From the moment she retreated to her private world, a mist of reverence and divinity covered the whole nightclub. No prostitution, no cave men, no dirty dollars or any other kind of decadence survived: we were witnessing a divine moment in its purest form. Her musicians would give us their best Mona Lisa smiles; they would focus, preparing for the REAL THING.

One thing´s for certain: the world around her, that world where she had been eager to please and tease, vanished into thin air. The message was clear: it was her time: to dance, to be, to feel, to fly. Mostly for herself. Those guys and their money were reduced to ashes. No one and nothing mattered anymore. Lucy got into a particular Wonder*land of her own where no dirtiness would even come close. Those were moments no amount of dollars could buy: divine, pure, noble, goose bumping.

In those nights, I was honoured to enjoy Oriental Dance Master Classes. I got backstage with Lucy on several occasions and had awckward chats that exposed our similarities but, above them, our differences. Although we worked with the same musicians and in the same market (sort of), we were miles away from each other. Utterly distant. A distance that doesn´t come in maps. We were also close; living in the same house, practically.

She often warned not to put my purse on the floor because it wasn´t good for money attraction. Supersticions!

In a show that could last 2 hours, I´d catch only 10 minutes of real dance but those 10, or 5, minutes were worth all the waiting and the despair. Her movements were simple, raw, absolutely honest and heart breaking. Her body served as a tool to express her soul – period. There was no concern on how she looked, how well she could move or how high her technique was – what she did was beyond and above any “technical” consideration. A loving, warm fog surrounded her body, bringing her into the Untouchable Club.  The Visual and the Invisible Dance I mention in my book “The Secrets of Egypt – Dance, Life & Beyond”. Magic. I repeat: magic.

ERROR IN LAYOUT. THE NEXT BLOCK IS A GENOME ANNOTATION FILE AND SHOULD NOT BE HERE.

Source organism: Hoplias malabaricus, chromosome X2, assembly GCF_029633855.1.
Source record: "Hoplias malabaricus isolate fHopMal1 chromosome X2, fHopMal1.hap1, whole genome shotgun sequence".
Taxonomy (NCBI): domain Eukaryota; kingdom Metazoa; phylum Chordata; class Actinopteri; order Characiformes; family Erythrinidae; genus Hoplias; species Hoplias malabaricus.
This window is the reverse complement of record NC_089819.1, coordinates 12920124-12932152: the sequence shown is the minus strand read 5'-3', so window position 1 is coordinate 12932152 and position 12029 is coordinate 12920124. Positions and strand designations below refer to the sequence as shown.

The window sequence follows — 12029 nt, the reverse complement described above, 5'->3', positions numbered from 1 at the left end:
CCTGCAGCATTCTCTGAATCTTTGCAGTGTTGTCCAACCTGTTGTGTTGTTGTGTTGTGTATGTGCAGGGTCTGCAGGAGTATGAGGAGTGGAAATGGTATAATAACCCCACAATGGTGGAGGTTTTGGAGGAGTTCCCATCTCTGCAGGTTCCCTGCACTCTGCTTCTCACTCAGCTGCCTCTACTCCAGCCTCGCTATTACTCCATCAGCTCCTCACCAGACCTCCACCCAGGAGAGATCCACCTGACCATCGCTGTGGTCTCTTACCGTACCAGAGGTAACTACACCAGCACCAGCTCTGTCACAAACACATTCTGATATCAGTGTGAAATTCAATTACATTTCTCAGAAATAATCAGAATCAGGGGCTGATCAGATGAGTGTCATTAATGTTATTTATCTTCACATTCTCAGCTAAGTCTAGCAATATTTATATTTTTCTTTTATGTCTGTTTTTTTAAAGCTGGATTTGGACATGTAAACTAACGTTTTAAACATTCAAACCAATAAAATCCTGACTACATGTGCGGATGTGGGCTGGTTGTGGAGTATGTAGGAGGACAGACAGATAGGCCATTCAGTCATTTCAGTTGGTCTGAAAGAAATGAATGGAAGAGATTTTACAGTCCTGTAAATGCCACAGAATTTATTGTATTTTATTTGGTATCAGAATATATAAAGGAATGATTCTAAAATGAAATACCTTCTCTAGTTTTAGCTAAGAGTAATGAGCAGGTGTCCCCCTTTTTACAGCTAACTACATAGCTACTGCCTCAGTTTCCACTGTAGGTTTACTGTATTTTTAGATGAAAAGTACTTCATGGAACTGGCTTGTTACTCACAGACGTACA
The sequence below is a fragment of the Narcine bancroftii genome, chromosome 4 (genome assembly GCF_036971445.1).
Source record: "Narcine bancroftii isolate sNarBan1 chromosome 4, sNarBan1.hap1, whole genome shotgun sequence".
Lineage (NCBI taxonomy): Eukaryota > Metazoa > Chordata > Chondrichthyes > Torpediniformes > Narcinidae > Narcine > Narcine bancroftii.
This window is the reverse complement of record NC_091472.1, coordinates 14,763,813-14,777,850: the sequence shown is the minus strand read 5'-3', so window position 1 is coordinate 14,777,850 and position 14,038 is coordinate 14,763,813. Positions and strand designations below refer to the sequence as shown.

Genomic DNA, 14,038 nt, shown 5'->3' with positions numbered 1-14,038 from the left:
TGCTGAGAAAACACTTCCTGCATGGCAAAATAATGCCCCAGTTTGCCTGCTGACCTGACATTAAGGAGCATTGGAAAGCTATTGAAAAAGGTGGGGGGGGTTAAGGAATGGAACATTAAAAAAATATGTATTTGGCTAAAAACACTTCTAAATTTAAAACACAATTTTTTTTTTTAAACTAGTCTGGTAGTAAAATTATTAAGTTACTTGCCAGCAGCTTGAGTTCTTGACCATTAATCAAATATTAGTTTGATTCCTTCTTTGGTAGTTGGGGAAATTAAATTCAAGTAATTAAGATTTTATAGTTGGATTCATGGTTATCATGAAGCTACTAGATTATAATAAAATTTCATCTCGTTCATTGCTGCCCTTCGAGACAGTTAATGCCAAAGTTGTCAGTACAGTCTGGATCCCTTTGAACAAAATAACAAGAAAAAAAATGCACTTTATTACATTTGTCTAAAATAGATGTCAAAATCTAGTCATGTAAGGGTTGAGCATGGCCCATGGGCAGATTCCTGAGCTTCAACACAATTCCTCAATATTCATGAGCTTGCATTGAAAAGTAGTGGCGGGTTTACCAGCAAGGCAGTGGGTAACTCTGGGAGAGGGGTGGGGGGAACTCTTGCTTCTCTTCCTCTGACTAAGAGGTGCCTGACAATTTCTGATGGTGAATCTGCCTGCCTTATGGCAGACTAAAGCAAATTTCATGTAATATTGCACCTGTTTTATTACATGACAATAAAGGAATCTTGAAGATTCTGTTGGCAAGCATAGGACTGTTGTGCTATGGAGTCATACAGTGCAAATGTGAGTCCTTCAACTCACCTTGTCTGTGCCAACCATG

Other times, she wouldn´t show up. Simple as that.

-She´s sick; she´s out of town; a family problem came up; she´s working in a wedding; Cairo traffic, you know…- the typical excuses.

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Samia Gamal, an Egyptian Dance Icon, photographed for LIFE magazine.

In those cases, the manager knew he´d have to give me my money back. The only reason why I spent those damned nights there was to watch her. I´d return home, tired from my own work and frustrated for the lost night, exasperated at the thought of never watching that magic again.  1507117_10206793304730632_6902735314528705072_n 10982192_10206793303850610_3333781573759828574_n 10985218_10206793304530627_2717260702269522643_n 11063855_10206793304370623_101013128240639243_n